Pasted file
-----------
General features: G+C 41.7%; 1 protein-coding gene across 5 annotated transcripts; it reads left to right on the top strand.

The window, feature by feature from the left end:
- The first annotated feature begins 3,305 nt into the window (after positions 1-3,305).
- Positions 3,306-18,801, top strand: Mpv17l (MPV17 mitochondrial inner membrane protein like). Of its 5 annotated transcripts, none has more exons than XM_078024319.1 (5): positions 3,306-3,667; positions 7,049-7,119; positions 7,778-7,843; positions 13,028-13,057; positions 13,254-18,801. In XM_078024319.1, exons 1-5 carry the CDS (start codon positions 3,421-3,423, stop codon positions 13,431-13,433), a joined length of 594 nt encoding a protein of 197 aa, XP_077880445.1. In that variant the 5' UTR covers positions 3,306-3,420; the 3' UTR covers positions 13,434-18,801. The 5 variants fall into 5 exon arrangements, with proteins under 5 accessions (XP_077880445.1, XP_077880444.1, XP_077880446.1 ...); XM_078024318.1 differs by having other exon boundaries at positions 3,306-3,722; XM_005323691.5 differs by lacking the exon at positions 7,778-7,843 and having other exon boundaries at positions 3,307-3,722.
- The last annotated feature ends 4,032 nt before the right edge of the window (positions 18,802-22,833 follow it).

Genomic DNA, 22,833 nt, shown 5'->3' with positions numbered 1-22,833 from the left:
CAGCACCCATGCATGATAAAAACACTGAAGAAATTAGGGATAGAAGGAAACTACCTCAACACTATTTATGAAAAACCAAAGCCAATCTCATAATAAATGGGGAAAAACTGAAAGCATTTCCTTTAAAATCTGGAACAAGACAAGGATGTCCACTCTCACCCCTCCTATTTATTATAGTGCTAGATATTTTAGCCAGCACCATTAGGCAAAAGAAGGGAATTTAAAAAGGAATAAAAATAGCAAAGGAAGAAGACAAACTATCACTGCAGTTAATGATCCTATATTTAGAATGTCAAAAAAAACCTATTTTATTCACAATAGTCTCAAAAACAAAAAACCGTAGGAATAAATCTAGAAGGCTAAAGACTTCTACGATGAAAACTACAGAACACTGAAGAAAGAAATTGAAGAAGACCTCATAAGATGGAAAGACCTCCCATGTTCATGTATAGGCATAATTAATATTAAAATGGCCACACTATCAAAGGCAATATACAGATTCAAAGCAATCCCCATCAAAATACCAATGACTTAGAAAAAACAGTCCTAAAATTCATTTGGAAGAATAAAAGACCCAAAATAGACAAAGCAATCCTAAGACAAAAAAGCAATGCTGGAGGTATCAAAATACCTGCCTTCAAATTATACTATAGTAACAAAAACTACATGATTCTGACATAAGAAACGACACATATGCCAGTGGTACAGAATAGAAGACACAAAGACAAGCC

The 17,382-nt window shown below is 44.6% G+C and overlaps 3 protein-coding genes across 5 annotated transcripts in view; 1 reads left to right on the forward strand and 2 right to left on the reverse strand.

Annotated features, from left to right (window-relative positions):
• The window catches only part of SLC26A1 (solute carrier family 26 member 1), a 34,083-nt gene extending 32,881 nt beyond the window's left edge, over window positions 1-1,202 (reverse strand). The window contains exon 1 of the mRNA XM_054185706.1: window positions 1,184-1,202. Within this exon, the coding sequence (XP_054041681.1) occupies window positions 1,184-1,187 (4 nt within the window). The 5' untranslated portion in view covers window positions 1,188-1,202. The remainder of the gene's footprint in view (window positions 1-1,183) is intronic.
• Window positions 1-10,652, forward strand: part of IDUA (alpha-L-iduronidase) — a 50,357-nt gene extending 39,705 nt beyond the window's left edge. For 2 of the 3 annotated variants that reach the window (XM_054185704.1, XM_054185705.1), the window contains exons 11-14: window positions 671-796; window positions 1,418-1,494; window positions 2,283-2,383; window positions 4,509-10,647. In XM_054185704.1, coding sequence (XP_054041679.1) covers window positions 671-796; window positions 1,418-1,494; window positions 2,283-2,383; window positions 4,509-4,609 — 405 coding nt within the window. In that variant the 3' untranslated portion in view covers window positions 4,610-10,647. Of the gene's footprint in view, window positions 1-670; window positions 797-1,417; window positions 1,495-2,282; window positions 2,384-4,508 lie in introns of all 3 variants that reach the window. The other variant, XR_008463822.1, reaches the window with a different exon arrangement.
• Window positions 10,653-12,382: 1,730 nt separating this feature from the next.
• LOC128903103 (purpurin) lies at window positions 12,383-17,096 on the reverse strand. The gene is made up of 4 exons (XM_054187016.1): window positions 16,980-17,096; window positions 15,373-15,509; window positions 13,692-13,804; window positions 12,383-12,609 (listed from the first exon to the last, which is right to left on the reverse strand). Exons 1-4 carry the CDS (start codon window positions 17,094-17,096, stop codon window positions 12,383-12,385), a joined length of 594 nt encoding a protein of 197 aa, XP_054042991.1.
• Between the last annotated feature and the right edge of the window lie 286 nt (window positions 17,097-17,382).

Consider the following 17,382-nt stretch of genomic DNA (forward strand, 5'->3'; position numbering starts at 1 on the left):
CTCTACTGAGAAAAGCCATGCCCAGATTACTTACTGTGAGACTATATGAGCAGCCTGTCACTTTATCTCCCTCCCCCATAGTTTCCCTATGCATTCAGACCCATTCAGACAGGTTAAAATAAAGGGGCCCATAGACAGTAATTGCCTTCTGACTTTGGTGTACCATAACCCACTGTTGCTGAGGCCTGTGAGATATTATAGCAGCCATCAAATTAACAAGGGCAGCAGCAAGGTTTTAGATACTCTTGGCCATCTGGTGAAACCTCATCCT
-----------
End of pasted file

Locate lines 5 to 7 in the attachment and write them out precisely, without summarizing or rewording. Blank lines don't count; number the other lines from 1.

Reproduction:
- The last annotated feature ends 4,032 nt before the right edge of the window (positions 18,802-22,833 follow it).

Genomic DNA, 22,833 nt, shown 5'->3' with positions numbered 1-22,833 from the left:
CAGCACCCATGCATGATAAAAACACTGAAGAAATTAGGGATAGAAGGAAACTACCTCAACACTATTTATGAAAAACCAAAGCCAATCTCATAATAAATGGGGAAAAACTGAAAGCATTTCCTTTAAAATCTGGAACAAGACAAGGATGTCCACTCTCACCCCTCCTATTTATTATAGTGCTAGATATTTTAGCCAGCACCATTAGGCAAAAGAAGGGAATTTAAAAAGGAATAAAAATAGCAAAGGAAGAAGACAAACTATCACTGCAGTTAATGATCCTATATTTAGAATGTCAAAAAAAACCTATTTTATTCACAATAGTCTCAAAAACAAAAAACCGTAGGAATAAATCTAGAAGGCTAAAGACTTCTACGATGAAAACTACAGAACACTGAAGAAAGAAATTGAAGAAGACCTCATAAGATGGAAAGACCTCCCATGTTCATGTATAGGCATAATTAATATTAAAATGGCCACACTATCAAAGGCAATATACAGATTCAAAGCAATCCCCATCAAAATACCAATGACTTAGAAAAAACAGTCCTAAAATTCATTTGGAAGAATAAAAGACCCAAAATAGACAAAGCAATCCTAAGACAAAAAAGCAATGCTGGAGGTATCAAAATACCTGCCTTCAAATTATACTATAGTAACAAAAACTACATGATTCTGACATAAGAAACGACACATATGCCAGTGGTACAGAATAGAAGACACAAAGACAAGCC